Similar to diagnosed diabetes, trends in the prevalence of undiagnosed diabetes could not be explored by meta-analysis as only two nationally representative studies had relevant data [11, 25]. The prevalence of undiagnosed diabetes, based on HbA1c, decreased from 2.8 % in 2007 to 0.9 % in 2009–2011 among adults aged ≥45 years and ≥50 years, respectively. While the prevalence of diagnosed diabetes increased from 6.1 % in 2007 [11] to 8.6 % in 2009–2011 [25]. This shift from undiagnosed to diagnosed diabetes prevalence has also been observed in a study carried out in Germany [10]. This decrease in undiagnosed diabetes prevalence may be attributable to earlier detection of diabetes [10]. In Ireland, screening high risk patients for type 2 diabetes has been encouraged since the introduction of national guidelines for diabetes-care in 2002 [44]. Another study based on 29144 adults aged 45–75 years with private health insurance, reported the prevalence of undiagnosed diabetes to be 1.8 % in 2009–2012 [45]. However this estimate was derived from FPG; evidence suggests that the use of HbA1c may underestimate diabetes prevalence compared with estimates using FPG [38, 43, 46].

The prevalence of diabetes complications varied substantially between studies therefore comparisons between studies have to be interpreted with caution. These variations may be attributable to differences in disease duration or study population (type 1 and type 2 diabetes vs. type 2 diabetes), study setting (primary care vs. population-based) or heterogeneity in the criteria used to diagnose macrovascular and microvascular complications. Objective data describing the national prevalence of diabetic retinopathy was not available however, regional data on diabetic retinopathy showed that approximately 25 % of primary care patients with type 1 and type 2 diabetes had been diagnosed with this condition [33, 34]. This estimate is higher than a previous hospital-based study based on patients with type 2 diabetes (14.8 %) [47] and primary care data from the UK (19.6 %) [48] but lower than global prevalence estimates (34.6 %) [49]. Though, caution has to be applied when interpreting the results as both regional studies included in this review reported a low uptake rate of retinopathy screening at approximately 50 % [33, 34]. Additionally, characteristics between attenders and non-attenders were not compared in either study; hence it is possible that there were systematic differences between the two groups. Healthier people are more likely to participate in research; therefore the prevalence of diabetic retinopathy may have been underestimated. As a national screening programme for diabetic retinopathy was introduced in 2013 [50], future estimates based on this national programme may be more reliable.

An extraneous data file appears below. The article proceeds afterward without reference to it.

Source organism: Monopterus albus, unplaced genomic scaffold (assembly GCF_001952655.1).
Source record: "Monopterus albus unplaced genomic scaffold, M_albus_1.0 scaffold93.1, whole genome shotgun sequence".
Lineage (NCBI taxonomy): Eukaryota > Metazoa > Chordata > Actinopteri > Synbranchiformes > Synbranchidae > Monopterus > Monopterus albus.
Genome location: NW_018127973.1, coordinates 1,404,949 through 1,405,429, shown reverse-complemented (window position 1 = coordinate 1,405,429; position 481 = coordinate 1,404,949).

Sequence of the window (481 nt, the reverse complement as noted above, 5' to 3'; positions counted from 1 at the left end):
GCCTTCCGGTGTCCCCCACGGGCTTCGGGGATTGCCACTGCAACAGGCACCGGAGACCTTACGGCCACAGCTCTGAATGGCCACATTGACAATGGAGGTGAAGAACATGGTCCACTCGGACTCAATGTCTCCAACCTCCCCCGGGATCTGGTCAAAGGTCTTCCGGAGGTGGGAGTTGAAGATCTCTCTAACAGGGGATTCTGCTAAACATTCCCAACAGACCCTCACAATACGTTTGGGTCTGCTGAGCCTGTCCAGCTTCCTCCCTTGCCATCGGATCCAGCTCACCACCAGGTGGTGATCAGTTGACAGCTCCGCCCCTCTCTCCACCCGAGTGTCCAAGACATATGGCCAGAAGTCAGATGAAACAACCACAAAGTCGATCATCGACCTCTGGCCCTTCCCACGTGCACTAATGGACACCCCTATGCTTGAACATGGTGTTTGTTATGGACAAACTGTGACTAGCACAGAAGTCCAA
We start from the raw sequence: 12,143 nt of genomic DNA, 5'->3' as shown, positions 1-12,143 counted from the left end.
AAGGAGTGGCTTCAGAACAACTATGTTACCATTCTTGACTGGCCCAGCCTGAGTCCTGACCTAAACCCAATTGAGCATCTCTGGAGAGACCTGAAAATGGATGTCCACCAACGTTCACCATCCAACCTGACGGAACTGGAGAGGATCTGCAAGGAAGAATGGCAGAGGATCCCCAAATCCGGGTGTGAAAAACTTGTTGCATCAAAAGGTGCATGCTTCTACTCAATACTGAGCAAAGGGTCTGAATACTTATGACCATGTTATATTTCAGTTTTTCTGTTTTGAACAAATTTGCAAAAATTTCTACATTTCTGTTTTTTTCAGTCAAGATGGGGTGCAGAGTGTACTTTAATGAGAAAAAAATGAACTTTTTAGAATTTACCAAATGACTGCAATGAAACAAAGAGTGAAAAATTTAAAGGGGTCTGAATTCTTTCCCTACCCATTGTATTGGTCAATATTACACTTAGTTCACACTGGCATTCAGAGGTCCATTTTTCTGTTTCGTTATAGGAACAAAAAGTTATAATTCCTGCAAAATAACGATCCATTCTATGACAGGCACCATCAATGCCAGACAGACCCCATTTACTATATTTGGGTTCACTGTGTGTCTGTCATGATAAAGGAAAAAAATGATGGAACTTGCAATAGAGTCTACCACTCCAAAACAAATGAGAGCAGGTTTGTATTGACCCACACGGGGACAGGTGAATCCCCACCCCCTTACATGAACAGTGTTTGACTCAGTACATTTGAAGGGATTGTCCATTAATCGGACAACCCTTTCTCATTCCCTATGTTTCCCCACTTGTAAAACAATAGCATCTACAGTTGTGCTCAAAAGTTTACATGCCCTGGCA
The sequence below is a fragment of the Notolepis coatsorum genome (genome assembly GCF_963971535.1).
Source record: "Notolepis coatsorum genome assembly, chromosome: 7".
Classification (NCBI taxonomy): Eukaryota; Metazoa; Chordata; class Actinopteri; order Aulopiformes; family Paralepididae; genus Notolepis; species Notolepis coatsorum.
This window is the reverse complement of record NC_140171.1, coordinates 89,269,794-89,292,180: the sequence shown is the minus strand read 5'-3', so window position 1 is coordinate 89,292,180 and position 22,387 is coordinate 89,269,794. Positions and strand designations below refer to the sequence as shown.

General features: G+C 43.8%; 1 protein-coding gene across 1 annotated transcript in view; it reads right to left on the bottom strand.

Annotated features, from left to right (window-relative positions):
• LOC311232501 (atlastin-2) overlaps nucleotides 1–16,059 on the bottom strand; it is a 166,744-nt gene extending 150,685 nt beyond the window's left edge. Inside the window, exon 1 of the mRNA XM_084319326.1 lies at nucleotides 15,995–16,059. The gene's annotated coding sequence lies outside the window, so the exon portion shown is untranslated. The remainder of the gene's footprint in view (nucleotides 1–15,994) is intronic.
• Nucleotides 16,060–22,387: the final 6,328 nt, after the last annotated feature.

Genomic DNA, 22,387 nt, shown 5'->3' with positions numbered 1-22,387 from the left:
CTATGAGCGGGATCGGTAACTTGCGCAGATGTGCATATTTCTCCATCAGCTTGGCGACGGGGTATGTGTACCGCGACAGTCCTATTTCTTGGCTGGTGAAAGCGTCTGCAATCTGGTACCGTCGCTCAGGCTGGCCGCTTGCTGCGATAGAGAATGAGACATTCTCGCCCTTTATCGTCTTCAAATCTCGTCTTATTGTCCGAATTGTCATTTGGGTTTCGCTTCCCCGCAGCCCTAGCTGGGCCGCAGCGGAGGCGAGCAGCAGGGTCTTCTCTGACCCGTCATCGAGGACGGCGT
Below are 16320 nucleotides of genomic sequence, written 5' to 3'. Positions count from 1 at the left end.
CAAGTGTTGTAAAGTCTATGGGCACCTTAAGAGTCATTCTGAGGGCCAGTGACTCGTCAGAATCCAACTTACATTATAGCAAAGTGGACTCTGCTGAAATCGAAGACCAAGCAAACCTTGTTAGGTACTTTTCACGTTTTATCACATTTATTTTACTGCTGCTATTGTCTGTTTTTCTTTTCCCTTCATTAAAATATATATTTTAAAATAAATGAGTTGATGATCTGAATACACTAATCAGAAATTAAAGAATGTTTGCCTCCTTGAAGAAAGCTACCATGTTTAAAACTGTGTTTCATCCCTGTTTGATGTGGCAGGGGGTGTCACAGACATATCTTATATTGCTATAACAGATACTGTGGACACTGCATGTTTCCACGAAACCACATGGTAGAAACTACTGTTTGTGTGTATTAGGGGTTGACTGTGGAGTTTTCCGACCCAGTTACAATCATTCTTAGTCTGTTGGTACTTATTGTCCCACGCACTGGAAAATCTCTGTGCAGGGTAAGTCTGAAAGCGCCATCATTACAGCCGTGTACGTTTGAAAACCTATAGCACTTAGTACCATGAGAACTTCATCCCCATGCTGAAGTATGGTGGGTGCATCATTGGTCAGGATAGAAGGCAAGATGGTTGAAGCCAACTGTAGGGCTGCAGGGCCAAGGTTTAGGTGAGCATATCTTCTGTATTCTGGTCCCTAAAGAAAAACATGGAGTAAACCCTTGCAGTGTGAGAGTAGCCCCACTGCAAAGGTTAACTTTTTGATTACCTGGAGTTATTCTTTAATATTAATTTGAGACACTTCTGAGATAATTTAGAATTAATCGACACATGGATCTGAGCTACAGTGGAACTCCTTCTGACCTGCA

The strengths and limitations of this systematic review should be noted. Both peer-reviewed articles and estimates detailed in the grey literature were included to limit the impact of publication bias. Original data from four national studies were obtained so trends in diagnosed diabetes prevalence could be examined over a 17 year period. Although response rates were below the optimal rate of 70 %, the representativeness of each study has been demonstrated previously [18, 51], so it can be assumed that the results presented can be generalised to the Irish population.

However, several limitations need to be acknowledged. Firstly, studies included in this review were of moderate to high quality; however, six of the included studies relied on self-reporting to determine the prevalence of diagnosed diabetes and one study relied on self-reporting to determine the prevalence of diabetes related complications. This approach is prone to misclassification bias which can result in an inaccurate estimation of prevalence [52]. When compared to medical records, data from self-report have been shown to underestimate the prevalence of diabetic retinopathy [53]. However, moderate to high levels of agreement between diabetes prevalence and self-report have been shown in several studies [5456]. Although only data on self-reported diabetes were available, results from trend analysis are in line with other developed countries. Secondly, without the inclusion of undiagnosed diabetes in our trend analysis, we acknowledge that diabetes prevalence is underestimated. Finally, significant increases in diagnosed diabetes prevalence were observed over time but these increases may be attributed to heightened awareness among patients, changes in clinical practices, including increased screening for type 2 diabetes, and better survival rates for patients with diabetes [57]. However, there is a lack of data on mortality rates among people with diabetes in Ireland; therefore it is not possible to determine whether our increasing trends in prevalence are due to improved health outcomes in those with diabetes.


This review provides the first comprehensive overview of the burden of diabetes in Ireland. In the absence of a national diabetes register, the findings in this review provide a robust estimate of the trends in prevalence of doctor diagnosed diabetes among the adult population in Ireland. Findings from this review are in accordance with the Euro Diabetes Index (2014) [12]; there is a lack of information relating to the prevalence of undiagnosed diabetes, macrovascular and microvascular complications. Interpretation of available data was limited due to inconsistencies in reporting, limited availability of objective data and standardisation in diagnostic criteria. We suggest that the true burden of diabetes in Ireland is underestimated [58]. In 2010, the National Clinical Programme in Diabetes was established to improve and standardise patient care in Ireland [59]. Reliable baseline data are needed to monitor improvements in care over time at a national level. Therefore, we suggest that a comprehensive national diabetes register is urgently needed in Ireland.